Evelyn Berezin, a computer pioneer who emancipated many a frazzled secretary from the shackles of the typewriter nearly a half-century ago by building and marketing the first computerized word processor, died on Saturday in Manhattan. She was 93.
Marc Berezin, a nephew, confirmed her death, at the Mary Manning Walsh Home. He said she had learned that she had lymphoma several months ago but had chosen to forgo treatment.
In an age when computers were in their infancy and few women were involved in their development, Ms. Berezin (pronounced BEAR-a-zen) not only designed the first true word processor; in 1969, she was also a founder and the president of the Redactron Corporation, a tech start-up on Long Island that was the first company exclusively engaged in manufacturing and selling the revolutionary machines.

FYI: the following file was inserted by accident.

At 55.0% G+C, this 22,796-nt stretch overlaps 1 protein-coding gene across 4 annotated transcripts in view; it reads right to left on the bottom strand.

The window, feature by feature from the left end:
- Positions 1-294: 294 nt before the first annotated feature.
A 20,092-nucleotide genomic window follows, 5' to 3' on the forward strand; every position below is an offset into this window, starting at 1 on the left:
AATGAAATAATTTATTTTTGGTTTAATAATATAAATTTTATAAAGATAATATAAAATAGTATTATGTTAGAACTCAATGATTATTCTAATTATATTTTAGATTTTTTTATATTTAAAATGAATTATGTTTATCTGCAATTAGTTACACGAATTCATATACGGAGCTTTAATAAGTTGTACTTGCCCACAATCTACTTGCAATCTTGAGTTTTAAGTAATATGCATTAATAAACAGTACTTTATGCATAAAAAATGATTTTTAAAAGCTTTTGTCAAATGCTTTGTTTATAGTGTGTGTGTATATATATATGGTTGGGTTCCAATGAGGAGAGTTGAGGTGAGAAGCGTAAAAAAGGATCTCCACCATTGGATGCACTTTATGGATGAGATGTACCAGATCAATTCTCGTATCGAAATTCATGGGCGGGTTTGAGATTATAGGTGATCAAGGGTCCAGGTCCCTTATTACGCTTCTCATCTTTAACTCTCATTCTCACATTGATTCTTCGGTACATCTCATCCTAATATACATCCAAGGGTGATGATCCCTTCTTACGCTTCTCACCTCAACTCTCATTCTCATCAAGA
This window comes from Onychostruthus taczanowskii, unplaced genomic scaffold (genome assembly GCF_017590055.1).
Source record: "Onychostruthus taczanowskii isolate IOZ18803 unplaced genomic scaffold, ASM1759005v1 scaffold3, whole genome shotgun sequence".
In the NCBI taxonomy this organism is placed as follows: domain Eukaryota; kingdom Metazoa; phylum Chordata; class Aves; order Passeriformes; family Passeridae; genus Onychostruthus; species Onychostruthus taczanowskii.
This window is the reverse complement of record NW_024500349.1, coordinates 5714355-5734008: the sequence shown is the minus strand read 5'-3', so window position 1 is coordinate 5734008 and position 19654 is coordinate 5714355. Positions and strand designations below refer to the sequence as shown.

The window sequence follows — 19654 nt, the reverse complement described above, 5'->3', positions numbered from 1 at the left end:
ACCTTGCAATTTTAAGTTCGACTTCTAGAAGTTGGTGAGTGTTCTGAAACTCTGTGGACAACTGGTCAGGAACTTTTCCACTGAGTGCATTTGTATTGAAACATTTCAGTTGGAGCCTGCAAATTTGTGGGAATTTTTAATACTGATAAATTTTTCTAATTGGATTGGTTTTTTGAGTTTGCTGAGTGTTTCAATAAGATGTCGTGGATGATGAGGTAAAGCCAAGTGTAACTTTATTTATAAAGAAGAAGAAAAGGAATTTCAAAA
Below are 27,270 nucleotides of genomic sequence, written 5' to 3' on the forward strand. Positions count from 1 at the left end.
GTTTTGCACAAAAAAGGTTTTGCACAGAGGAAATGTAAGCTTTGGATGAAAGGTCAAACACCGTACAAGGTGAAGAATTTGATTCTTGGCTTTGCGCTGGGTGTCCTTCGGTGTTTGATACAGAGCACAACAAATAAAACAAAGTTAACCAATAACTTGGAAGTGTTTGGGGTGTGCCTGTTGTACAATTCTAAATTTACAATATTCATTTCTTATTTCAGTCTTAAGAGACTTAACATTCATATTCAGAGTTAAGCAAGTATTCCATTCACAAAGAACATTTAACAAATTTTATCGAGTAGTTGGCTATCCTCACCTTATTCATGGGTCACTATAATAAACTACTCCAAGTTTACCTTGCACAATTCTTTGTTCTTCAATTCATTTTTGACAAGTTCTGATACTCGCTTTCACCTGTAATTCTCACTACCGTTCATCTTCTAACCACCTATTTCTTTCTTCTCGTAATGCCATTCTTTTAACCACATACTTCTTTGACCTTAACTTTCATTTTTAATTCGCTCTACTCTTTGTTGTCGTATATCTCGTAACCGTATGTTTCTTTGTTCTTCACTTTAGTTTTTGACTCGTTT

To secretaries, who constituted 6% of the American work force then, Redactron word processors arrived in an office like a trunk of magic tricks, liberating users from the tyranny of having to retype pages marred by bad keystrokes and the monotony of copying pages for wider distribution. The machines were bulky, slow and noisy, but they could edit, delete, and cut and paste text.
Modern word processors, which appear as programs on computers, long ago simplified the tasks of authors, journalists and other writers—sometimes after misgivings over the risk of surrendering to a future of dystopian technology—but became so efficient in offices that they killed off the need for most of the old-fashioned secretarial skills Ms. Berezin was trying to enhance.
From The New York Times
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